Go carefully and remember the seam allowances – this was a huge mistake I made when I did the hopscotch top for the first time and went with 1/2 inch seams – no wonder it turned out too small!.

    I think Cybele has just about covered everything I wanted to tell you so there is no point in repeating this very good information.

    Good luck! and here’s to sewing with knits! Cheers!

    Tamara

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    with love Heidi @with love Heidi

    For your ovelocker maybe try tightening the left needle thread. On both my over lockers this dial is the furtherest left and is a yellow dial. Maybe also check that all the threads are caught in the tension disks. Don’t forget that if the serger’s being a pain a zigzag or stretch stitch on the sewing machine will work just as well!

    This is a lovely pattern and I made on in 2 hours the other night.

    One more thing, a double needle might be helpful. I find that my hemming is much neater and not puckered when I use a stretch double needle. I just bought a 4mm one which has made my hems look great.

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    dubhels2003 @dubhels2003

    I have just started trying to sew the hopscotch dress which, like you Jane, will be my first time sewing with knits. I’ve found the tips very useful. I don’t have a serger and have been trying to use a twin needle on a special stretch stitch that my machine has, but with the smaller seam allowance the machine is constantly chewing up the fabric. Do you have ay tips – would I be better using the same stitch with a ball point needle so my sewing was further from the edge of the fabric and therefore less likely to get chewed up?

    Thank you!

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    Lightning McStitch @LightningMcStitch

    I think the twin needle is intended only for straight stitch sewing when you hem the dress and sleeves. For the sewing machine stretch stitch you’re right you should be using the single ballpoint.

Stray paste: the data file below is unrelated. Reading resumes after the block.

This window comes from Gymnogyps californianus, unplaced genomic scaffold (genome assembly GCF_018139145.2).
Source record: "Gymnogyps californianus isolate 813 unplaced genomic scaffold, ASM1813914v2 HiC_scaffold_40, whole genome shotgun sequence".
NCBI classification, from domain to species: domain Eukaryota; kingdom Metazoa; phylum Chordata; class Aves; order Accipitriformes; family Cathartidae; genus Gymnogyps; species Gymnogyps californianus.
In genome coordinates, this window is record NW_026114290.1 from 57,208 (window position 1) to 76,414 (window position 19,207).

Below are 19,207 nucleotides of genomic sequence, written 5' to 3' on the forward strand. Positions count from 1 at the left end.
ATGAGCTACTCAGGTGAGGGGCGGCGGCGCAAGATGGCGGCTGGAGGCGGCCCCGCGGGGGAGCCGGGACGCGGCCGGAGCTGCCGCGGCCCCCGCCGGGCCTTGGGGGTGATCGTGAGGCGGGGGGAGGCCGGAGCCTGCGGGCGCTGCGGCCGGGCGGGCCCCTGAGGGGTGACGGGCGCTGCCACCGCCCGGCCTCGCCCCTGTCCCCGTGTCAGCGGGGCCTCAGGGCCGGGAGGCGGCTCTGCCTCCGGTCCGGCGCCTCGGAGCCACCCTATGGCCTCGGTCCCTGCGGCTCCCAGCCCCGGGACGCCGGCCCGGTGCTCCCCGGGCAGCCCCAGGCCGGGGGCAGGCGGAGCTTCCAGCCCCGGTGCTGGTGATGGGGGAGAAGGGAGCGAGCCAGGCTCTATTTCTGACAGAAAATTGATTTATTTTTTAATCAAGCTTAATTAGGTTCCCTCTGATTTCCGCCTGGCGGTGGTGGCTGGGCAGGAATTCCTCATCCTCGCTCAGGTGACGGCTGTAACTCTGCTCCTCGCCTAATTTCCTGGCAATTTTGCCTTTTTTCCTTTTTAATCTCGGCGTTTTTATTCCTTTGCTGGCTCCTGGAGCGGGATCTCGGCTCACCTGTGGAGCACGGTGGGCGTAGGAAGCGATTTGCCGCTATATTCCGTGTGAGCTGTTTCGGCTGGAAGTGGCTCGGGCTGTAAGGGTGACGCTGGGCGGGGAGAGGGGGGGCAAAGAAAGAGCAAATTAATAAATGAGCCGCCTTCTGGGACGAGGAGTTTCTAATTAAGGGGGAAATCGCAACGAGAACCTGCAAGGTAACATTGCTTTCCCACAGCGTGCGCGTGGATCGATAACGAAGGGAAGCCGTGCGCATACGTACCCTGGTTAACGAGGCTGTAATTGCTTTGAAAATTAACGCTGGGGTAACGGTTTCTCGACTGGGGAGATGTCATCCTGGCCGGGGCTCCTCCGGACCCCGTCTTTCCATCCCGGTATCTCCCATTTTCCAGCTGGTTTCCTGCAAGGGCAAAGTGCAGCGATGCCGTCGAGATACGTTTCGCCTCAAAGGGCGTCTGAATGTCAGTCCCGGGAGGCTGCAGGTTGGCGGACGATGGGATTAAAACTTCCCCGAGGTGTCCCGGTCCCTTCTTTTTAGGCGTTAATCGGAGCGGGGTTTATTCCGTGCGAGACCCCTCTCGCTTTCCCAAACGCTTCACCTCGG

The hopscotch dress was my first knit sewing. Of course I didn’t plan or read ahead, so I cut big notches into my tiny seam allowances. Oops.

    Everyone’s covered all the tips. I read on the forum about the neck strip being a bit short, and it is easier to hide the raw end if you cut it a tiny bit longer. I love that with srwing with knits there are some nice short cuts: i don’t bother with gathering stitches at the sleeve cause they can just be pinned by stretching the shoulder a bit.

    I was a knit novice, and no speedster but I think I’ve made five of them now and it’s a reaaly fun little patter. Enjoy!

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    paula @paula

    Hi Jane!

    I just ventured into the world of knits a few months back. I took the ‘Sewing with Knits’ Craftsty course by Meg McElwee and highly recommend it if you have never sewn with knits before. Some complain that she is too boring, and the class is slow, but I think she was just nervous! I learned a lot from her and that class. I have made a sweatshirt, t-shirt, the hopscotch dress and have a few t-shirts and yoga shorts on deck. A few things I learned were:

    -Use a walking foot to help minimize stretch on the fabric

    -Use MaxiLock stretch thread in your bobbin (usually used in a serger)

    -Use a long, narrow zig zag stitch to keep some stretch in your seam

    -Use a stretch needle (it has a ball point tip)

    I also got ball point pins for pinning. One thing on the pattern that I didn’t do was gather the sleeves. Since you are using a knit, you just pin evenly around the arm hole, beginning at the middle, then each end. Then pin in between each pin. When you sew, you stretch the tighter fabric to even the length from pin to pin. Does that make sense? No need to gather!

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    Maggie @Maggie

    The only thing I would add is that practicing on old t shirts has really helped me. I bought some from the thrift store and stole a couple from my husband.

    It is nice to practice on something that didn’t cost much before you dive in to your new fabric. And if you cut them right, you can skip hemming by re-using the hems from the shirt.

    Knits are fun!

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    Jane @jesims

    I have registered for a Craftsy class for my serger but haven’t taken the time to go through the course yet. I will have to look in to the class for knits too. I still haven’t attempted to sew with them yet. :-/

    Jane